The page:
BOY FROM THE HOOD: Autobiographical parallels abound for Mark Wahlberg in this film—except for the ill-fated rap career.
'The Fighter' a brilliant working-class ode
By Richard von Busack
Prestige-film season is the graveyard of the good, solid three-star movie. That makes chances for acclaim tougher for The Fighter, with its title so similar to The Wrestler. David O. Russell's account of pugilists Micky Ward and Dicky Eklund is more than worthwhile, though. It's juicy, touchingly acted and rich with atmosphere.
The story takes place in the 1990s, in Kerouac's hometown of Lowell, Mass. As always, serious location work reduces the need for a lot of explanatory dialogue. The Fighter begins with a parade of sorts; followed by cameras, the two boxers go for a walk through the town, shaking hands and high-fiving the passersby. One disgruntled local tosses a cup of water at them from his second-story window, and with that, the film slips into a groove of believability.
Road-crew laborer and striving boxer Micky Ward (Mark Wahlberg) has been training all his life with his elder half-sibling, Dicky Eklund (Christian Bale). Early on, we see the two together on a couch, talking to the camera in what seems to be a documentary about the brothers' comeback. Dicky's great claim to fame is knocking out Sugar Ray Leonard (the smooth Leonard plays himself in a cameo), and he's ready to remind any listener of that bout.
Micky is in a career lull as a "stepping-stone" fighter, used as a boxer for other boxers to leapfrog over. He's divorced with a kid; his ex-wife, still hostile, has a restraining order against him. One evening, Micky meets a weary bartender, Charlene (Amy Adams), a University of Rhode Island dropout with aspirations for a better life.
Charlene is tough enough to fight off Ward's overprotective family, a gaggle of seven high-haired, sharp-nailed sisters who look like they could take down a heavyweight or two themselves. The mom of this scary brood is the chain-smoking Alice (Melissa Leo in another fine, sandpapery performance); all put pressure on Micky to keep Dicky as his trainer. There's just one little problem with the elder half-brother's work: he's a hopeless crack addict.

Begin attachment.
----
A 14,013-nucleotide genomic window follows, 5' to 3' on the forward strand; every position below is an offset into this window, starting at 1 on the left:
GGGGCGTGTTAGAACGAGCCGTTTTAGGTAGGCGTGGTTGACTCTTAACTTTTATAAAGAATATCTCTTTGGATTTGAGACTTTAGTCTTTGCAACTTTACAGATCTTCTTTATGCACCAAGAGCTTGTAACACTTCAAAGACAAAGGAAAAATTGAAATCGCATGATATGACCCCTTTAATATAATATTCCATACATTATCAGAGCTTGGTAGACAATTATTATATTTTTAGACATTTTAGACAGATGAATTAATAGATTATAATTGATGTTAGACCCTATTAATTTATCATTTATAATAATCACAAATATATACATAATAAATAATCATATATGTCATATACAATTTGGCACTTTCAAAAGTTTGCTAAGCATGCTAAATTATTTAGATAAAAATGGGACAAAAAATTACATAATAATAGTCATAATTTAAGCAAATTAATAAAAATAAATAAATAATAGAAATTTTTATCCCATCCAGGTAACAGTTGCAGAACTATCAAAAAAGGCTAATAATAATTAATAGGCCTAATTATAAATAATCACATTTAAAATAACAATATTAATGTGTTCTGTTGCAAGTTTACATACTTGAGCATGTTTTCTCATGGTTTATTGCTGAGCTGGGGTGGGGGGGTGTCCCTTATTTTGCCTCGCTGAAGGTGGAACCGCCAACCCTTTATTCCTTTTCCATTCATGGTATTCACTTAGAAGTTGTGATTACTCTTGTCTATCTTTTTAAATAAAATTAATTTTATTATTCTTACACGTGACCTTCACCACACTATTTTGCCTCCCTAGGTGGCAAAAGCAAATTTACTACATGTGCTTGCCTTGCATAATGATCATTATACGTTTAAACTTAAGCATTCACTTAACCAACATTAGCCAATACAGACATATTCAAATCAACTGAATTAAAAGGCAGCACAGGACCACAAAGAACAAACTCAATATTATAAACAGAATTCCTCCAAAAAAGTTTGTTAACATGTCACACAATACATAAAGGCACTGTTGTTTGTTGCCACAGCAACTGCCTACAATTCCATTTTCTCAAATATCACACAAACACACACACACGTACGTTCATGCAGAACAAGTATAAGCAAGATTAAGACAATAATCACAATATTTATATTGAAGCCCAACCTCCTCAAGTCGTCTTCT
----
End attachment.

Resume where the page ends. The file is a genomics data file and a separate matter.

Wahlberg, born 34 miles away from Lowell and also from a family of nine, couldn't have been better cast. Bale has to jump around; this is not his milieu, or his accent, and his acting is a bit more flamboyant. Not to say that Bale's Dicky isn't invigorating to watch in spots, but when people say a train wreck is fascinating, they usually mean that part right before the train collides. Bale is a smoking, ruined locomotive from the get-go.
Russell handles Dicky's turning point, his recovery, with an interestingly antique method: double-exposure-like images of his bout with Leonard flicker above his bed as he sweats out the crack cocaine. There are only so many ways to shoot a boxing movie, let alone a boxing scene. Russell avoids Raging Bull–isms by filming straightforwardly, like a documentary cameraman, showing us the science of prizefighting—the dodging and dancing more than the slamming fists.
Inevitably, there is that visual necessity: the slow-mo, sweat-splashing punch to the jaw, a shot recently derided in Jackass 3D as "the Rocky." As usual in a boxer's biopic, the height of the arm's arc, the narrowness of the victories and even the size of the opponents are exaggerated. (It's already notorious on the internet that Mike Mungin had fewer than 10 pounds on Ward, not 20 as it's stated here.) Yet the pleasures of The Fighter come in its well-done performances and well-filled-in backgrounds. If the facts are slightly fast and loose, so, blessedly, is Russell's direction.
'The Fighter' opens in wide release Friday, Dec. 17.
Send a letter to the editor about this story.